Nature Sightings: April - May 2012
May 29, 2012 - Zach Schierl - Of Butterflies and Squirrels
This Anise Swallowtail butterfly was recently spotted alighting on a blade of grass near the Whitman Memorial. The Anise Swallowtail appears very similar to the Oregon Swallowtail. A few differences are that the Anise Swallowtail has a body and wings that are predominantly black with yellow stripes, while the Oregon Swallowtail is predominantly yellow with black stripes. The small black spots in the center of the yellow patches just below the body are also indicative of the Anise Swallowtail. The fact that this particular butterfly is missing several chunks of its wings (including the "tail" that makes the swallowtail family so easy to spot) makes identification even more difficult. This strikes at the importance of taking pictures of a hard-to-identify species, whether it be a butterfly, a bird, or a snake. Using this picture, Ranger Renee and I were able to notice details that I didn't notice in the field, helping us identify the butterfly.
May 13, 2012 - Renee Rusler - Easter Eggs in the Trees?
This morning as I was walking down the north side of the hill, gazing into the tree tops, a flash of yellow and red caught my eye. A male Western Tanager! With lemon yellow bodies and bright red heads, these robin sized birds are easy to identify. I searched for more of them, but instead of the yellow and red, I next caught a flash of blue, then a patch of orange. Easter may be past, but I felt I was hunting for brightly colored Easter eggs hidden by the leaves and branches of the trees. By the end of my search I had seen Western Tanagers, Lazuli Buntings (the flash of blue), Bullock's Orioles (the patch of orange), and American Goldfinches (smaller lemon yellow birds with a black patch on forehead).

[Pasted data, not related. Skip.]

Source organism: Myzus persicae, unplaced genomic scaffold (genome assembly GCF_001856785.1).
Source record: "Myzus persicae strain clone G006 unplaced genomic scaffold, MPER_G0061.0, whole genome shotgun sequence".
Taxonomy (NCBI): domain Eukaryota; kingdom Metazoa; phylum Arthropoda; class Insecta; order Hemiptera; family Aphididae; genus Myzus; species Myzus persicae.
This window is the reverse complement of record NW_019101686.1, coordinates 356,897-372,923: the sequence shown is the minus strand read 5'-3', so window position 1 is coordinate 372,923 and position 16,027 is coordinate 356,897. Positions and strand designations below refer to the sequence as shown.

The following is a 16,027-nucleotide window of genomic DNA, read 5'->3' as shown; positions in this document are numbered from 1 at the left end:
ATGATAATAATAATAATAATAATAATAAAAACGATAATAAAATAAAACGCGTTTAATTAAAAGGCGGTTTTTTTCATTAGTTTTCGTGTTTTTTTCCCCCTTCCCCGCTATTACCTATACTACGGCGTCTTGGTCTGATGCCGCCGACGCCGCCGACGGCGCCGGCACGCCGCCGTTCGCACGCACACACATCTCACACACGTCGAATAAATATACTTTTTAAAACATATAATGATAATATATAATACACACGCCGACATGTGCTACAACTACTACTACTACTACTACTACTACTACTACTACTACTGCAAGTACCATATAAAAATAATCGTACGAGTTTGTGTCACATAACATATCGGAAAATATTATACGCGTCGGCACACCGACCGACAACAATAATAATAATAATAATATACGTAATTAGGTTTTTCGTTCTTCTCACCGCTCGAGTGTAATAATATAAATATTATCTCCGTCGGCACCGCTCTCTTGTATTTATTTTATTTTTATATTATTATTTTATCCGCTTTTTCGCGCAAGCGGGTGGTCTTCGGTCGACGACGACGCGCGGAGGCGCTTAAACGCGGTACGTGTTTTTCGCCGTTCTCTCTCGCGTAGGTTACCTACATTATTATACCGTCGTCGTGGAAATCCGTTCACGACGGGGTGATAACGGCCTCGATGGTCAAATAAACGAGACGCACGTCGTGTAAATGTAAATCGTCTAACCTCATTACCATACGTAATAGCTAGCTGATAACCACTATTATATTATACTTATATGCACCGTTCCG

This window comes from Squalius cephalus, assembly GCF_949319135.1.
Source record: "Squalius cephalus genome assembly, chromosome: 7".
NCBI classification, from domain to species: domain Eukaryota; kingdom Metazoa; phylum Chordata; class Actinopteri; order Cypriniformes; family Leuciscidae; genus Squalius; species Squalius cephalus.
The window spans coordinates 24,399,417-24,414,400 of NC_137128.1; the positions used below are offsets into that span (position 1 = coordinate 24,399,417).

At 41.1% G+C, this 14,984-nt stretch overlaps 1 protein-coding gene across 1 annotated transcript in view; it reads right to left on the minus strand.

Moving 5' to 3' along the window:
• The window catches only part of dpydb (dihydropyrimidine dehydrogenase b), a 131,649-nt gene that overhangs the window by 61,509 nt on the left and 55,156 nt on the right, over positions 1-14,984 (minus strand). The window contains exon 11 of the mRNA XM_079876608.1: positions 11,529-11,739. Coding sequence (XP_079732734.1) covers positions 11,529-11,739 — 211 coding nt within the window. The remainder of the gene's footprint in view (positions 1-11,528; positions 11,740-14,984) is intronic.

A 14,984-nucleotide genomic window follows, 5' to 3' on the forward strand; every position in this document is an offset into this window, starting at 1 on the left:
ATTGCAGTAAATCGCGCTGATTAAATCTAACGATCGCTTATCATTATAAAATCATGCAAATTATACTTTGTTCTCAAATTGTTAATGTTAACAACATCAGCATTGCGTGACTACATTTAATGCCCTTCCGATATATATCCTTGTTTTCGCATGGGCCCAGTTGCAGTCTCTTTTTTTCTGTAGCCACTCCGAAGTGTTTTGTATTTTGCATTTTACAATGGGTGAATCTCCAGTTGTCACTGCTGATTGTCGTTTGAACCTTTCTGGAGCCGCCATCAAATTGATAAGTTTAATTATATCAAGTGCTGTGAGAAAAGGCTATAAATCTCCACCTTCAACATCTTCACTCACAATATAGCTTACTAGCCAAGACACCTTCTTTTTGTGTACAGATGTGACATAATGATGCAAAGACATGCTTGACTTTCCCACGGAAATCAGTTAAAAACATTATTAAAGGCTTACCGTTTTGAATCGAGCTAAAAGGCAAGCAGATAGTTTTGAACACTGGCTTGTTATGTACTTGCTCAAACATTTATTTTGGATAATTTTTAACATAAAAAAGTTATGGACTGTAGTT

May 1, 2012 - Renee Rusler - It's Turtle Time!
It's Turtle Time! When it gets warm the turtles clamber back onto the wooden platforms that float in the park's pond. These were seen this last weekend.
Two types of turtles live at Whitman Mission, the Western Painted Turtle and the Slider (an introduced turtle). Both kinds are in this photo. They can be challenging to tell apart since both have yellow stripes on their legs and head. Learn some ways to tell them apart or just sit back and enjoy watching them.
April 22, 2012 - Renee Rusler - Spring Has Sprung!
NPS - Renee Rusler
As my husband and I returned to the park after visiting the Southwest, we were greeted by a profusion of trees in full bloom. I was so happy! These flowering trees are my favorite part of spring and I thought I would miss it: the bright colors, the perfumed air, the hum of a thousand bees.
In addition to all the flowers, there are more birds on the park grounds. On Saturday a flock of American White Pelicans were seen circling above the park; over the past few years these birds have become a common sight in the spring and fall. Sunday morning four Northern Shovelers were swimming on the pond; Shovelers are a type of duck with a distinctive long, broad bill. Visitors reported seeing a variety of other birds including Ruby-crowned Kinglets, Yellow-rumped Warblers, and even some Great Horned Owls.
After hearing that the owls were in the park, two visitors were especially keen on seeing one. They searched the tree tops. One spotted what she thought were the owl's distinctive ear tufts. But the yellow eyes that looked back down at them didn't belong to any owl.
Life is full of surprises!
Did You Know?
Great Basin Wild Rye Grass is part of the natural landscape at Whitman Mission. The name Waiilatpu, meaning place of rye grass, was used by the people to name the mission site.